Institutional vs. Individual Values

Burn-out takes place when the individual is not able to reconcile the conflict between their own value system and that of the institution.

Economic vs. Individual Values

The trend of chasing multiple KPI’s as proxy measures of care, removes the process of individual’s being treated as individuals, resulting in increased stress in the work place. For example: the KPI of time to transfer from ED, can lead to rushed decision making in order to meet the KPI, rather than allowing a sensible treatment approach to take place, and safer discharge planning processes to be put in place. Increased time to be able to clearly create an effective discharge plan, can lead to an improved out for patient and staff – can there can be cost savings for the service.

Design

Healthcare environments outside of well resourced centres are often characterized by poor standards of the physical environment. Working in a poorly maintained environment has an impact on both staff and patients. There are multiple Issues of OH&S; impacting staff and patients contibuting to increase violence and aggression in the healthcare space, leading to high staff turn over and increased risk of burn out. People are less likely to respect a poorly maintained environment.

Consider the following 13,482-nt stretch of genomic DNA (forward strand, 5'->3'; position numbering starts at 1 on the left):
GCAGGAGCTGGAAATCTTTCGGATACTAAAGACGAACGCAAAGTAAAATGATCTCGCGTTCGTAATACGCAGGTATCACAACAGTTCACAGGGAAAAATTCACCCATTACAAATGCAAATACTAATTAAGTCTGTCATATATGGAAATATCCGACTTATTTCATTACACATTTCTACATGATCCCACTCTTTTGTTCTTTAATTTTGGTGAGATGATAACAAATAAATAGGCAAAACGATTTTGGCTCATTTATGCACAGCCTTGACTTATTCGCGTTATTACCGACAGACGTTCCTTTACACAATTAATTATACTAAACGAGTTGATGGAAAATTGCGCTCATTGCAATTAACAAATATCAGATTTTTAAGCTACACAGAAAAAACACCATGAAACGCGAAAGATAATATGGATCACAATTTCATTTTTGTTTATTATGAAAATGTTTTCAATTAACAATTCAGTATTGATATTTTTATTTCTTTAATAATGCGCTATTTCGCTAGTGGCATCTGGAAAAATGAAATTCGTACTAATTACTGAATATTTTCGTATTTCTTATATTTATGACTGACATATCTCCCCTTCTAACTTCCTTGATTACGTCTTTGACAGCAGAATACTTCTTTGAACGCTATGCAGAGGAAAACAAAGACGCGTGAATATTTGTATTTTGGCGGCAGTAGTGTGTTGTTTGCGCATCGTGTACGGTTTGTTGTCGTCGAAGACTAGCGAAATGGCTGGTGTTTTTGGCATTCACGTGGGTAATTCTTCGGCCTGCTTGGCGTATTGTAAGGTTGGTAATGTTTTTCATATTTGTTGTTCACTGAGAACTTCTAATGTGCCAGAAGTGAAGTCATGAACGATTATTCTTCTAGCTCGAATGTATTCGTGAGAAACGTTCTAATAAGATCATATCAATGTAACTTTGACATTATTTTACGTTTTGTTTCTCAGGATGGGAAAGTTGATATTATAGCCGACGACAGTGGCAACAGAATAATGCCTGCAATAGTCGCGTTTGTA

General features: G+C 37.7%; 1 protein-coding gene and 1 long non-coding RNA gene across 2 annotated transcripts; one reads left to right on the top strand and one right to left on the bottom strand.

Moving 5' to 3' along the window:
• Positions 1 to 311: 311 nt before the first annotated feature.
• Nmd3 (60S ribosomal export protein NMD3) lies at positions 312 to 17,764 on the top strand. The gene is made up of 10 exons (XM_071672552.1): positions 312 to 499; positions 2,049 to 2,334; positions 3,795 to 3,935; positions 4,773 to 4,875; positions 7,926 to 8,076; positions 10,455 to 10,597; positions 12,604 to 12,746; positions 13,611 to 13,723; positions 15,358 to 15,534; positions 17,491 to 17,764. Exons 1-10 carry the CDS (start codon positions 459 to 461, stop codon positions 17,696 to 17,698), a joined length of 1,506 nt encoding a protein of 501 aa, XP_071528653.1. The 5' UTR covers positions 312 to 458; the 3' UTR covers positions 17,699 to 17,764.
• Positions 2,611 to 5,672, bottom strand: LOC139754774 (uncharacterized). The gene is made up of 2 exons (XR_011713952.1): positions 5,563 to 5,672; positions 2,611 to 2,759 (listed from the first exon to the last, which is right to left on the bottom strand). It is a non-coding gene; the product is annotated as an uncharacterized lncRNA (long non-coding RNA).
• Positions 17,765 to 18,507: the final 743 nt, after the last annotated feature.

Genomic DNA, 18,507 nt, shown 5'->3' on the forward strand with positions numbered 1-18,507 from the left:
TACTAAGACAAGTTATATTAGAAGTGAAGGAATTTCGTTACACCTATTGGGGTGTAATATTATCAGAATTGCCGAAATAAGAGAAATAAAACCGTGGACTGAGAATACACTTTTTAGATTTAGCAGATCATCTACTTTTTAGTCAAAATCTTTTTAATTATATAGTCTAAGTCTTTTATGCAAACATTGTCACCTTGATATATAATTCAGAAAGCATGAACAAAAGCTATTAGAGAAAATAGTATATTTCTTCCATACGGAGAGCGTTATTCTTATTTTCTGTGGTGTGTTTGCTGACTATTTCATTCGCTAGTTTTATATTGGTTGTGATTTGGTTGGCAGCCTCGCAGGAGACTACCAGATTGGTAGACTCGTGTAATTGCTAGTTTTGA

Review Procedures

These can be a helpful mechanism of independent external review and recommendations, but the impact can be limited depending on invested interests and potential issues of Elders having been silenced by higher failings of moral leadership. Grass Roots activism and lived experience groups can be a helpful alternative source of raising issues within a service.

Leave your job

Leave medicine – this was the choice that Gary made

Institutions need to Change:

Institutions need to expect burnout, and create workforce and job planning that takes account of such.

There is an opportunity for institutions to create working practices that encourage doctors to create portfolios that include variety in both clinical, leadership, academic and teaching opportunities. Create healing & supportive circles/communities of elders to support working through burnout.

There is a requirement to shift from prevention to developmental career guidance, and institutions need to take moral responsibility for contributing to burnout.

It is possible that institutions and professional organizations are incapable of morality and compassion, because those are human traits—the responsibility of the institution is to organize humans and create space and support for humans to provide moral guidance and the human wisdom of elders.

Discussion:

The fact that we cannot heal the wounded healers is an indictment of our current health care institutions and professional organizations and calls for a refounding and reorganization of the way we do medicine.

We recognize that a crisis of the individual healer is a crisis of the system.

We have allowed institutional economics and protocolised flow charts to replace human caring and moral leadership.

Our institutions have lost focus on the care in health care—no longer caring for their staff or creating

institutional spaces for the care of the patient.